Sharjah Architecture Triennial is an invitation to 'radically rethink' questions about architecture, says curator Adrian Lahoud
According to Adrian Lahoud, the curator of the upcoming Sharjah Architecture Triennial, the theme 'Rights of Future Generations' is an invitation to "radically rethink" fundamental questions about architecture and its power to create and sustain alternative modes of existence.
"The last decades have seen a massive expansion in rights," he added. "Yet this expansion has failed to address long-standing challenges around environmental change and inequality. A focus on health, education and housing as individual rights has obscured collective rights, such as rights of nature and environmental rights.
"At the same time, the conceptualisation of rights as basic standards reduces the diversity of human existence to mere subsistence within a universal minimum."
These preconceptions, Lahoud noted, are expressed in very basic ideas. Shelter, for example, is thought as a necessary structure that shields people from natural threats and is often designed as a barrier. Labelled a 'colonial legacy' by Lahoud, these concepts have long informed the ambitions architecture authorises.
Rights of Future Generations intends to explore how inheritance, legacy and the state of the environment are passed from one generation to the next, and how present decisions have long-term intergenerational consequences, as well as how other expressions of co-existence, including indigenous ones, might challenge dominant western perspectives.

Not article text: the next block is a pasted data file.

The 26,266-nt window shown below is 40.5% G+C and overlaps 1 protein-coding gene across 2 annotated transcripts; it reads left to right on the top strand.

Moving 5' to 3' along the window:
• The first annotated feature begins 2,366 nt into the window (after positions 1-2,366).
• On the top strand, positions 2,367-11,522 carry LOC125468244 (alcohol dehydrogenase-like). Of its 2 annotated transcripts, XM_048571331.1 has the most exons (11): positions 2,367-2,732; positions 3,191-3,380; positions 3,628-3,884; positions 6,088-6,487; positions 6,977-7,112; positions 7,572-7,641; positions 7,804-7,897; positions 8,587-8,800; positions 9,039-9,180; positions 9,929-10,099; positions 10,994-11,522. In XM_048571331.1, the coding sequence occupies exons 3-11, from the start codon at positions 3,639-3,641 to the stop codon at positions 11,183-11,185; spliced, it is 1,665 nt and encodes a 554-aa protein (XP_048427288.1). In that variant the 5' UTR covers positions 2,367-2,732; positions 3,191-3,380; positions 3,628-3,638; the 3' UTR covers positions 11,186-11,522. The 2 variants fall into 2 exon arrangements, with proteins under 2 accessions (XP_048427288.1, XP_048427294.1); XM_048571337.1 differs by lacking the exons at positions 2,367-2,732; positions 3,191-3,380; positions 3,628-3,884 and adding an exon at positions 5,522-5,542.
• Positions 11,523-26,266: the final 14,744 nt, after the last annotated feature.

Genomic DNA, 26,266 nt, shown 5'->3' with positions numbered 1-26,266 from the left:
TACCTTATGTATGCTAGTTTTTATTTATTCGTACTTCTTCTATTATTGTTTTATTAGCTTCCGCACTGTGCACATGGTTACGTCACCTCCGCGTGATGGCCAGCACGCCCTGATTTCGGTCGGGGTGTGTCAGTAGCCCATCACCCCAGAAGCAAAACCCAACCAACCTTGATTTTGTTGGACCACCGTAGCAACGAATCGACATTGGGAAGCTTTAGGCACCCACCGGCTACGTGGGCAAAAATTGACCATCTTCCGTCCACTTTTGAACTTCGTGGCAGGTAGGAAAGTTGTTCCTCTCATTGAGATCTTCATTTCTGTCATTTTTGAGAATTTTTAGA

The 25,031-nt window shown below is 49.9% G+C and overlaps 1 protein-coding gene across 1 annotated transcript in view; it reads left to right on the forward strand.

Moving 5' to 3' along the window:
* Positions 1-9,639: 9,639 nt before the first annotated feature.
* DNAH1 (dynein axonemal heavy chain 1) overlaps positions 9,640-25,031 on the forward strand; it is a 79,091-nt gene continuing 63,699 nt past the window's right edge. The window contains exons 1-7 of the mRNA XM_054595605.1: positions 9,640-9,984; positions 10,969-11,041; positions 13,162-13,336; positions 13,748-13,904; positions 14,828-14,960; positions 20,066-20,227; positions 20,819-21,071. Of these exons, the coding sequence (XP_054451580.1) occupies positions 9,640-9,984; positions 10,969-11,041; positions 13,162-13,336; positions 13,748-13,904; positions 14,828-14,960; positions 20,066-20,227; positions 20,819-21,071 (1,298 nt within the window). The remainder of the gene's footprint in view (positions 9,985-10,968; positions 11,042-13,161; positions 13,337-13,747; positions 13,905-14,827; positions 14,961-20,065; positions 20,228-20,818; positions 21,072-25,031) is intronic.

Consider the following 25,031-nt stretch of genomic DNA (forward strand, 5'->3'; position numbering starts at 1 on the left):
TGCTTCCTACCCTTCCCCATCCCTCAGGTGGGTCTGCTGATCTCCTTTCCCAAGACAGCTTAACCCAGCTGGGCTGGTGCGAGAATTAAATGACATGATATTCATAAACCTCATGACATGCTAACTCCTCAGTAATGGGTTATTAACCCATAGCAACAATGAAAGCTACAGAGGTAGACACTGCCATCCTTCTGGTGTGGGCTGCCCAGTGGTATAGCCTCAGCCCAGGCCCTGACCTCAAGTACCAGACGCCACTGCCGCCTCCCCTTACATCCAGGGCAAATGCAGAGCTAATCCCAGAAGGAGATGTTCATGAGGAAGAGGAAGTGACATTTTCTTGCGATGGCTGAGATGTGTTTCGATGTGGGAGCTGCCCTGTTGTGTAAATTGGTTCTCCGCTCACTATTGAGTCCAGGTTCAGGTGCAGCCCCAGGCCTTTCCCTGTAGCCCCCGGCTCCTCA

"Turning to alternative concepts of architecture and the environment, the Sharjah Architecture Triennial will focus on moments where experiments with architectural and institutional forms collaborate to generate new social realities," said Lahoud. "Architecture's power is fundamentally propositional and pedagogical. Design is an opportunity to bring alternative modes of existence into being, including new concepts of what buildings, cities, landscapes and territories are."
In order to do that effectively, said Lahoud, architecture has to find ways of working alongside institutions that are able to structure the protocols, habits and rituals that organise lives according to these new ideas.
The Sharjah Architecture Triennial will open in November 2019, and will be the first major platform for dialogue on architecture and urbanism focusing on the Middle East, North Africa, East Africa and South Asia.
The event will take place across two civic buildings in Sharjah as part of the platform’s commitment towards adaptive reuse and preservation of modernist architecture.
The two recently decommissioned buildings include Al-Qasimiyah School and the old Al Jubail Vegetable Market, both of which act as examples of 1970s and 80s architecture found across Sharjah and the wider UAE.